However on the first Block there is a Framing error on the 3rd character (the second '0').

    IMPORTANT: each blocks is sent in a burst, with no delay or interval between them.
    I have debugged the serial library and the interrupts keep firing with at least 4 characters in the FIFO, while the burst is being transferred and until it finishes.

    The overall view in terms of timing, for the two blocks is:
    Click image for larger version. 

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    Zooming in the on the first block:
    Click image for larger version. 

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    You will see the framing error. If you compare the timing with the overall screen shot I posted first, you can locate it.
    Data after the first framing error is not seen by teensy. Ever.
    I tried multiple combinations of clearing the FIFO buffer, disabling and re enabling the FIFO; nothing seemed to work.

    HOWEVER what I have found is that after the IDLE period between Block 1 and 2, when I re-transmit the data, the second time without any framing errors, Teensy is receiving data again and will receive this data correctly.
    This is the Zoom in for the re-transmission:
    Click image for larger version. 

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    Notice there is no framing error.

    It sems that between block 1 and block 2, during that IDLE period, teensy recovers. I'm inclined to think this is processor related (not Teensyduino related).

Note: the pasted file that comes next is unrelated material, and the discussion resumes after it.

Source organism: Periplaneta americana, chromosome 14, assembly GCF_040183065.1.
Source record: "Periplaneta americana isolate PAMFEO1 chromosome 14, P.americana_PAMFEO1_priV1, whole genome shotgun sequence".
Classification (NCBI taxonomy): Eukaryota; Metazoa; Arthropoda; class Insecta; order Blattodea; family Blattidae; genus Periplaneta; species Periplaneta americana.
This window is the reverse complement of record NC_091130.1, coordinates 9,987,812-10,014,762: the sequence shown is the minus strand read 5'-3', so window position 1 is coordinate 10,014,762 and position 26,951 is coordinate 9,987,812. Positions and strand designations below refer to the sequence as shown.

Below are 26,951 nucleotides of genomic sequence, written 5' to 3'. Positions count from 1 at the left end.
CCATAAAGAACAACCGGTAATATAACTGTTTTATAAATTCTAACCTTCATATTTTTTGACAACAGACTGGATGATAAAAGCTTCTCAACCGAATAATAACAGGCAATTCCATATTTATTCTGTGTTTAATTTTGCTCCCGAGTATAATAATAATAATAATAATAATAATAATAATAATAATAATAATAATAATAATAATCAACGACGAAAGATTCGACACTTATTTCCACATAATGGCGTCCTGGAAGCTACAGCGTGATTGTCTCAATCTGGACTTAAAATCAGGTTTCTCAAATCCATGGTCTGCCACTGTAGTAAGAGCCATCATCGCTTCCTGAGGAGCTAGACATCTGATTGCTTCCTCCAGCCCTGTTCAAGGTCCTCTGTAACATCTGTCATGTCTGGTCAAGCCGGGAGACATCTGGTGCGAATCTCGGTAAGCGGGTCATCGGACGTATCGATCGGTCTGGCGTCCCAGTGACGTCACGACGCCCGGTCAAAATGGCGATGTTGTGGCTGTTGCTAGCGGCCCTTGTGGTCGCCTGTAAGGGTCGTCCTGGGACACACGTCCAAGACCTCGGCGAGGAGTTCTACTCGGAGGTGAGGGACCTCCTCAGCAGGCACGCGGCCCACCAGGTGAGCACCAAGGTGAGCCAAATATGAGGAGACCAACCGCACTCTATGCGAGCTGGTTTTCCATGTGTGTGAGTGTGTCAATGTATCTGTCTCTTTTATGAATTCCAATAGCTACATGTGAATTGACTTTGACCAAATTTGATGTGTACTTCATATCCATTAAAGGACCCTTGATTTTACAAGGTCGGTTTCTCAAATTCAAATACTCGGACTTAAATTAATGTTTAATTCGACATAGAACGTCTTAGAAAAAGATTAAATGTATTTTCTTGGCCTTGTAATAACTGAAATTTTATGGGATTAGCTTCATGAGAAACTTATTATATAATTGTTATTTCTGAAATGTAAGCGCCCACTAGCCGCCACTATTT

I don't know why it only recovers after the IDLE period and not immediately after the Framing Error.

    I also haven't done any tests regarding the IDLE period necessary for the recovery. In this case I waited fairly long before re transmitting as you can see from the pictures.

    For me this is sufficient. Knowing this will let me get the things I need working. If anyone else runs into this, well, feel free to use as you see fit.

    My apologies to Paul, as my headline in the OP is indeed innacurate. Teensy does recover from FE and BO. In my case, it will do it after an IDLE period and will lose/miss data before the IDLE period.
    Attached Thumbnails Attached Thumbnails Click image for larger version. 

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    Last edited by pramilo; 01-15-2018 at 09:55 PM. Reason: Trimmed the image of the overview to show only the issue at hand

  15. #15
    Senior Member PaulStoffregen's Avatar
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    Quote Originally Posted by pramilo View Post
    my versions: Arduino 1.0.6 and Teensyduino 1.25.
    Any chance you could confirm with 1.41-beta4 (the latest code)?

    If using Windows, just download the ZIP file copy of Arduino 1.8.5. Don't run the .EXE installer, since it will try to uninstall the old copy. The ZIP files (or .tar.xz on Linux) are stand-alone copies you can extract anywhere on your computer. Just remember where you put it, since it'll need to select it with the Teensyduino installer.

    The installer only modifies the copy of Arduino you select, so you can safely test with a copy of Arduino 1.8.5 and install the latest Teensyduino into that separate copy, without interfering with the old version you've been using.